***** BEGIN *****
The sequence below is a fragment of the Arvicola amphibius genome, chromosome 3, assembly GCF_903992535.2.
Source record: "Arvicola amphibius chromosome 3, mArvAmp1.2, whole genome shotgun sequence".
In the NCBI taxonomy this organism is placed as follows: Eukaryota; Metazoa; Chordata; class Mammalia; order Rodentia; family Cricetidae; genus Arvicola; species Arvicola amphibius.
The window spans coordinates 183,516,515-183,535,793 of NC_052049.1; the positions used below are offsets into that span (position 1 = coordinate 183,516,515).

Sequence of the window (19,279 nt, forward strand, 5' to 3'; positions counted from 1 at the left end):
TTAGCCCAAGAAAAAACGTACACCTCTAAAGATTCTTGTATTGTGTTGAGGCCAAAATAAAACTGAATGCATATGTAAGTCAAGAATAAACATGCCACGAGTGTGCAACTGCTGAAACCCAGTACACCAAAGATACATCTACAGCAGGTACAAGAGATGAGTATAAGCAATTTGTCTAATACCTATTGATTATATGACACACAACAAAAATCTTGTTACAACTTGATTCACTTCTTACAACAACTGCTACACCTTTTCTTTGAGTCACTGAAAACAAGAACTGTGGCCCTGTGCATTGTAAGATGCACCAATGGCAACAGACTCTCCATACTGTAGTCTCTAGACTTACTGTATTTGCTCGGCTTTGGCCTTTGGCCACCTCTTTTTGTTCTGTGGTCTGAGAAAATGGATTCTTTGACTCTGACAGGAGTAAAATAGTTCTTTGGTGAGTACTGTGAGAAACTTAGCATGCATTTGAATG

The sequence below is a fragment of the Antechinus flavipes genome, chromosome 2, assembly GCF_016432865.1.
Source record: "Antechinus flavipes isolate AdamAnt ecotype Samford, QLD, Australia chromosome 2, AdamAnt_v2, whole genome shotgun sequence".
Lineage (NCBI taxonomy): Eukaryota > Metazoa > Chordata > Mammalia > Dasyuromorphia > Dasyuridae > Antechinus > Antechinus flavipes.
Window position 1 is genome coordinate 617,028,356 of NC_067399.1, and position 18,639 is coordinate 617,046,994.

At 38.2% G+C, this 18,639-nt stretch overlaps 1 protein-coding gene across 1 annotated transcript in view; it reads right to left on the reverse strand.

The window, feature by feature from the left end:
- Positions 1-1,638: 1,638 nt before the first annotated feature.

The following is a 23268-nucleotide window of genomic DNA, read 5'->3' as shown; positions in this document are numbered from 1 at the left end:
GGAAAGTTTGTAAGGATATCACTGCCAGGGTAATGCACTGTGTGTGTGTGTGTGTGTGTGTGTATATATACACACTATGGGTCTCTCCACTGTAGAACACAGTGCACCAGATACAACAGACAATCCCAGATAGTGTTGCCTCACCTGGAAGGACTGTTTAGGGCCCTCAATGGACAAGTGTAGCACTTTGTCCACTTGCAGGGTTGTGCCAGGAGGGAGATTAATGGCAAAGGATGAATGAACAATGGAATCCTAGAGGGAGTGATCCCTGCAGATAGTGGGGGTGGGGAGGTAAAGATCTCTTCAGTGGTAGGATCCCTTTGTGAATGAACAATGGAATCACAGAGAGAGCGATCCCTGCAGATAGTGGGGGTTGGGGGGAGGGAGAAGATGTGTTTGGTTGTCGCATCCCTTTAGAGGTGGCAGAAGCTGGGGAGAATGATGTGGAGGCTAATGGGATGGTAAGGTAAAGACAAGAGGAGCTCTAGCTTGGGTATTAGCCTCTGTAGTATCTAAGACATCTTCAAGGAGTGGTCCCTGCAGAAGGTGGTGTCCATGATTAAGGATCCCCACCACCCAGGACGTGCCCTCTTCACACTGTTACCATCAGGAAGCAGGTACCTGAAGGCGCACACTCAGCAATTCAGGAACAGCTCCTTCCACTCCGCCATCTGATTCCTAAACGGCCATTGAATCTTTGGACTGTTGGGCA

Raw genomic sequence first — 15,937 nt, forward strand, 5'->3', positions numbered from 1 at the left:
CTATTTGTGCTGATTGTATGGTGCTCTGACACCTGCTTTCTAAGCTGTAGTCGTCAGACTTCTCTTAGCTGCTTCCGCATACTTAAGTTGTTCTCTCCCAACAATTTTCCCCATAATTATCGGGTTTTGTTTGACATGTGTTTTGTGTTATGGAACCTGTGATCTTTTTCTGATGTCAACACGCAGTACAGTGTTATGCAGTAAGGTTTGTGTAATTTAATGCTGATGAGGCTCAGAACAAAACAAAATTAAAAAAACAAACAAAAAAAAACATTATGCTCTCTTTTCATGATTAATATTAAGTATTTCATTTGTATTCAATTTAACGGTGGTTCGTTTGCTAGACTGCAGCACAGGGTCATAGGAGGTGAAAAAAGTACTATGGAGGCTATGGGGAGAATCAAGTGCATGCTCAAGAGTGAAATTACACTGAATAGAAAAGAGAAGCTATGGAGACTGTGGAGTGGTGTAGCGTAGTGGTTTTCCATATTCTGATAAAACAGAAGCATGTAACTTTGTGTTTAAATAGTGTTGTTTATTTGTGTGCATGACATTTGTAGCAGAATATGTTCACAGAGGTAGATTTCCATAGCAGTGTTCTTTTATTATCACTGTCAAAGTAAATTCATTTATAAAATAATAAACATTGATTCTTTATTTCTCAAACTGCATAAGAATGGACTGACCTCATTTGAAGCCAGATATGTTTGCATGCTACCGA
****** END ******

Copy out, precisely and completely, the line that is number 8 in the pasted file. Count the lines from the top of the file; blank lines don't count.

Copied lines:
Source record: "Antechinus flavipes isolate AdamAnt ecotype Samford, QLD, Australia chromosome 2, AdamAnt_v2, whole genome shotgun sequence".